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VITELLIUS.

the oath of fidelity to Vitellius. Flavins Sabinus, Avho was praefect of Rome, made the soldiers who were there take the oath to Vitellius, and the senate as a matter of course decreed to him all the honours which previous emperors had enjoyed. Vitellius had not advanced far from Cologne, where he was proclaimed emperor, when he received in­telligence of the victory of his generals and of the death of Otho. All the empire submitted to Vi­tellius, and even Mucianus, the governor of Syria, and Vespasian, who was conducting the war against the Jews, made their legions take the oath of fidelity to the new emperor.

Vitellius, on his road to Rome, passed by Lyon, where he gave to his young son the title of Ger-manicus with the insignia of imperial dignity. (Tacit. Hist. ii. 59.) The generals of the victorious and of the vanquished armies met Vitellius at Lyon. Salvius Titianus, the brother of Otho, was pardoned for fighting on his brother's side. Marius Celsus was allowed to retain the consulship, the functions of which he was to commence in the July following. Suetonius Paulinus and Proculus, after being kept for some time in a state of anxiety, were at last pardoned, upon the scandalous pretence, on their part, that they had voluntarily lost the battle of Bedriacum. But Vitellius offended the army by putting to death the bravest of the centurions of Otho. He published an edict by which astrolo­gers (mathematici) were ordered to leave Italy be­fore the first of the following October. Vitellius continued his journey by way of Vienna (Vienne in Dauphine), without paying any attention to the discipline of the troops which accompanied him. On crossing the Alps he found North Italy full of soldiers, those of his own armies and those of Otho, who were quarrelling one with another. To pre­vent further disorder, Vitellius dispersed the legions of Otho in different places. He sent back to Ger­many eighteen Batavian cohorts, which were very turbulent; and he also sent back to their country many Gallic auxiliaries. On arriving at Cremona, about the 25th of May, he went to see the battle field of Bedriacum, which was covered with putre­fying bodies ; and when some of his attendants expressed their disgust at the stench, he said, " that a dead enemy smelt sweetest, and still sweeter when he was a citizen." (Sueton. Vitellius, 10.) He went to see the modest tomb of Otho; and he sent to Cologne the dagger with which Otho had killed himself, to be dedicated to Mars.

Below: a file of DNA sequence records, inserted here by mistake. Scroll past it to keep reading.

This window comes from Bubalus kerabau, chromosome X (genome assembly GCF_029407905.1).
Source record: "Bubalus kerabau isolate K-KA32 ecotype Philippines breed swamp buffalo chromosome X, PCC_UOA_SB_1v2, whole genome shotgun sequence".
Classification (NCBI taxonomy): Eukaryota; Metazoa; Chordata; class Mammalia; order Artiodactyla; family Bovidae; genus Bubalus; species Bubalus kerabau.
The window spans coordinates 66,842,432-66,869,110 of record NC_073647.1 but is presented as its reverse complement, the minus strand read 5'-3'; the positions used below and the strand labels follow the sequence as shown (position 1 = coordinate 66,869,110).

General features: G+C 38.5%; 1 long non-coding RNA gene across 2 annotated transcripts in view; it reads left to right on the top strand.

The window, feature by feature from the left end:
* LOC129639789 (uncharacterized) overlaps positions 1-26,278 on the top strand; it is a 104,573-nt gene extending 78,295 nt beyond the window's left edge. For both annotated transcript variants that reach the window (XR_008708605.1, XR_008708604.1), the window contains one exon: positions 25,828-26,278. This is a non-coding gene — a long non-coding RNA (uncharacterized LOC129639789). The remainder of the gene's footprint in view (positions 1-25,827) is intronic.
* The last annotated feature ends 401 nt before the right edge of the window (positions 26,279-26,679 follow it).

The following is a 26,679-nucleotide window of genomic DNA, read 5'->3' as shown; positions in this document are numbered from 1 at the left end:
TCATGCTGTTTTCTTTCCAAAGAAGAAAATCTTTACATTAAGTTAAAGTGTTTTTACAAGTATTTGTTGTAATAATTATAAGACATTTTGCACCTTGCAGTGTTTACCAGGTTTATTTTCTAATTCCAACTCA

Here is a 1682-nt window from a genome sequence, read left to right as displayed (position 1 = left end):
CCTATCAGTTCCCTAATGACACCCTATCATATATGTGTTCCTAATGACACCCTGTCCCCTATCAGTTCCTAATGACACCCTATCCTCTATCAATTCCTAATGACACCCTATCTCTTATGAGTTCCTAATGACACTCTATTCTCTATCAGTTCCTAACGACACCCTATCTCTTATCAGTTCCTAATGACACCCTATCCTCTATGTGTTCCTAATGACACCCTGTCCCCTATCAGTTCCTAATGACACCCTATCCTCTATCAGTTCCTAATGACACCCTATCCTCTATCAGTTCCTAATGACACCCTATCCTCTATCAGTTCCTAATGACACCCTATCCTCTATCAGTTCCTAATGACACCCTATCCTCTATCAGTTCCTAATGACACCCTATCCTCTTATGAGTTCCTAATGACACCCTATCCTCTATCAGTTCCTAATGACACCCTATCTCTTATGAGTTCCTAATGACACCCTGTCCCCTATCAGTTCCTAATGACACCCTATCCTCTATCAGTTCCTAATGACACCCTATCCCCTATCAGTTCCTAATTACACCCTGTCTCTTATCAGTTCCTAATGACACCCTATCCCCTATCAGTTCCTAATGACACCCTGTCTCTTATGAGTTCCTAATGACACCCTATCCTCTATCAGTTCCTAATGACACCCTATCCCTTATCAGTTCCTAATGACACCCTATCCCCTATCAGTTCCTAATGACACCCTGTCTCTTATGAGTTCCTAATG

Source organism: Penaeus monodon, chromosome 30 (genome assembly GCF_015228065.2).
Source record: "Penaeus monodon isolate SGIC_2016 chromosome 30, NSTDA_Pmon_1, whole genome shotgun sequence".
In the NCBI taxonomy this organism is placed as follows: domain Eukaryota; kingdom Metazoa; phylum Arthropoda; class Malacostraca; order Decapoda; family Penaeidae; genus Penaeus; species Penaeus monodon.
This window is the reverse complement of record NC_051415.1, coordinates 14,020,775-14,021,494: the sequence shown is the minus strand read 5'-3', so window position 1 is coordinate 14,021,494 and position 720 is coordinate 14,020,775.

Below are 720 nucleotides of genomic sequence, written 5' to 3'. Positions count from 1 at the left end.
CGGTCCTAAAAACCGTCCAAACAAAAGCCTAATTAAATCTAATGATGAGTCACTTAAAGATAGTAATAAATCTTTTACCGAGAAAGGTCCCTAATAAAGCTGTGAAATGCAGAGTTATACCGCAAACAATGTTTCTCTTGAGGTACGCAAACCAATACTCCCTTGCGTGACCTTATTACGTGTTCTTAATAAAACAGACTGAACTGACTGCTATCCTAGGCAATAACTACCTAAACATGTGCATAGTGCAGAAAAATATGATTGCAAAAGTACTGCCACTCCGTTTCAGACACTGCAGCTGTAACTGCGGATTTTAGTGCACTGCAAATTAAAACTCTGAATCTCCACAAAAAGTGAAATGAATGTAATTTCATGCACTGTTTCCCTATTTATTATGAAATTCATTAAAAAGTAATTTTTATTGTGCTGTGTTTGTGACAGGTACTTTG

Vitellius was followed to Rome by sixty thou­sand soldiers and an immense body of camp at­tendants. His progress was marked by licentious­ness and disorder. (Tacit. Hist. ii. 87.) He seems to have entered Rome in July. The ceremonial of his entrance is described by Tacitus (Hist. ii. 89). He found his mother in the Capitol, and conferred on her there the title of Augusta ; and he assumed the title of Pontifex Maximus on the 18th of July, the inauspicious day on which the Roman armies were once slaughtered at the Cremera and the Allia. P. Sabinus and Julius Priscus were made Praefecti Praetorio, and the number of praetorian cohorts was increased. Caecina and Valens had great influence, but they could not agree. The chief favourites of Vitellius were a free dm an named Asiaticus, and actors and buffoons. The vilest of the populace were pleased to see honour paid to the memory of Nero by this worthy successor, but the better sort.were disgusted, He did not disturb

VITELLIUS.